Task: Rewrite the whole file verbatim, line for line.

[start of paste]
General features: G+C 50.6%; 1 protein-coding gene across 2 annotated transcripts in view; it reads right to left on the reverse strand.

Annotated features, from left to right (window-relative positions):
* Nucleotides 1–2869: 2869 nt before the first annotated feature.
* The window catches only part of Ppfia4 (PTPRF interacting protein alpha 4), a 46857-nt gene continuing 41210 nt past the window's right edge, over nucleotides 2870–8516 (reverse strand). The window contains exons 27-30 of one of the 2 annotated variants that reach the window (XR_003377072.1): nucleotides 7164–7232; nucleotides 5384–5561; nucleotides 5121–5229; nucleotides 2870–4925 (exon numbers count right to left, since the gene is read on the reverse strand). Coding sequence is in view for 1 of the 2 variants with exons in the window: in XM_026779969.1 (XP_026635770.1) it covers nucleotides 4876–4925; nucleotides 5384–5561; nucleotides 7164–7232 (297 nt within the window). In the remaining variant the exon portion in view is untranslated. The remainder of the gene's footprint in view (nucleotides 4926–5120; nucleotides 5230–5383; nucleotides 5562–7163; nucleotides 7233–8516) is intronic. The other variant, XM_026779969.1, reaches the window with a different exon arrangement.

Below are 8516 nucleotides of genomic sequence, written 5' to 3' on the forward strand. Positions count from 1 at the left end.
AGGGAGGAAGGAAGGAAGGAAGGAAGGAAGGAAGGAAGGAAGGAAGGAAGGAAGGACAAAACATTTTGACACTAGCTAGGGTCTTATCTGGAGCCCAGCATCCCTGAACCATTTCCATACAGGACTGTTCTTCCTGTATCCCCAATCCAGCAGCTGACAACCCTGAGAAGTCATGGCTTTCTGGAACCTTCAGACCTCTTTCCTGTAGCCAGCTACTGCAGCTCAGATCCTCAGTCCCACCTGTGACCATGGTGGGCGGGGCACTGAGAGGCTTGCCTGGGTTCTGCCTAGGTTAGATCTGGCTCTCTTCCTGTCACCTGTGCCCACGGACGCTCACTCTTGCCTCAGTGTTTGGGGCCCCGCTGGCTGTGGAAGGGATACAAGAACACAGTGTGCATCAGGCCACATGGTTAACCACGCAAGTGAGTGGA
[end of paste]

General features: G+C 50.6%; 1 protein-coding gene across 2 annotated transcripts in view; it reads right to left on the reverse strand.

Annotated features, from left to right (window-relative positions):
* Nucleotides 1–2869: 2869 nt before the first annotated feature.
* The window catches only part of Ppfia4 (PTPRF interacting protein alpha 4), a 46857-nt gene continuing 41210 nt past the window's right edge, over nucleotides 2870–8516 (reverse strand). The window contains exons 27-30 of one of the 2 annotated variants that reach the window (XR_003377072.1): nucleotides 7164–7232; nucleotides 5384–5561; nucleotides 5121–5229; nucleotides 2870–4925 (exon numbers count right to left, since the gene is read on the reverse strand). Coding sequence is in view for 1 of the 2 variants with exons in the window: in XM_026779969.1 (XP_026635770.1) it covers nucleotides 4876–4925; nucleotides 5384–5561; nucleotides 7164–7232 (297 nt within the window). In the remaining variant the exon portion in view is untranslated. The remainder of the gene's footprint in view (nucleotides 4926–5120; nucleotides 5230–5383; nucleotides 5562–7163; nucleotides 7233–8516) is intronic. The other variant, XM_026779969.1, reaches the window with a different exon arrangement.

Below are 8516 nucleotides of genomic sequence, written 5' to 3' on the forward strand. Positions count from 1 at the left end.
AGGGAGGAAGGAAGGAAGGAAGGAAGGAAGGAAGGAAGGAAGGAAGGAAGGAAGGACAAAACATTTTGACACTAGCTAGGGTCTTATCTGGAGCCCAGCATCCCTGAACCATTTCCATACAGGACTGTTCTTCCTGTATCCCCAATCCAGCAGCTGACAACCCTGAGAAGTCATGGCTTTCTGGAACCTTCAGACCTCTTTCCTGTAGCCAGCTACTGCAGCTCAGATCCTCAGTCCCACCTGTGACCATGGTGGGCGGGGCACTGAGAGGCTTGCCTGGGTTCTGCCTAGGTTAGATCTGGCTCTCTTCCTGTCACCTGTGCCCACGGACGCTCACTCTTGCCTCAGTGTTTGGGGCCCCGCTGGCTGTGGAAGGGATACAAGAACACAGTGTGCATCAGGCCACATGGTTAACCACGCAAGTGAGTGGA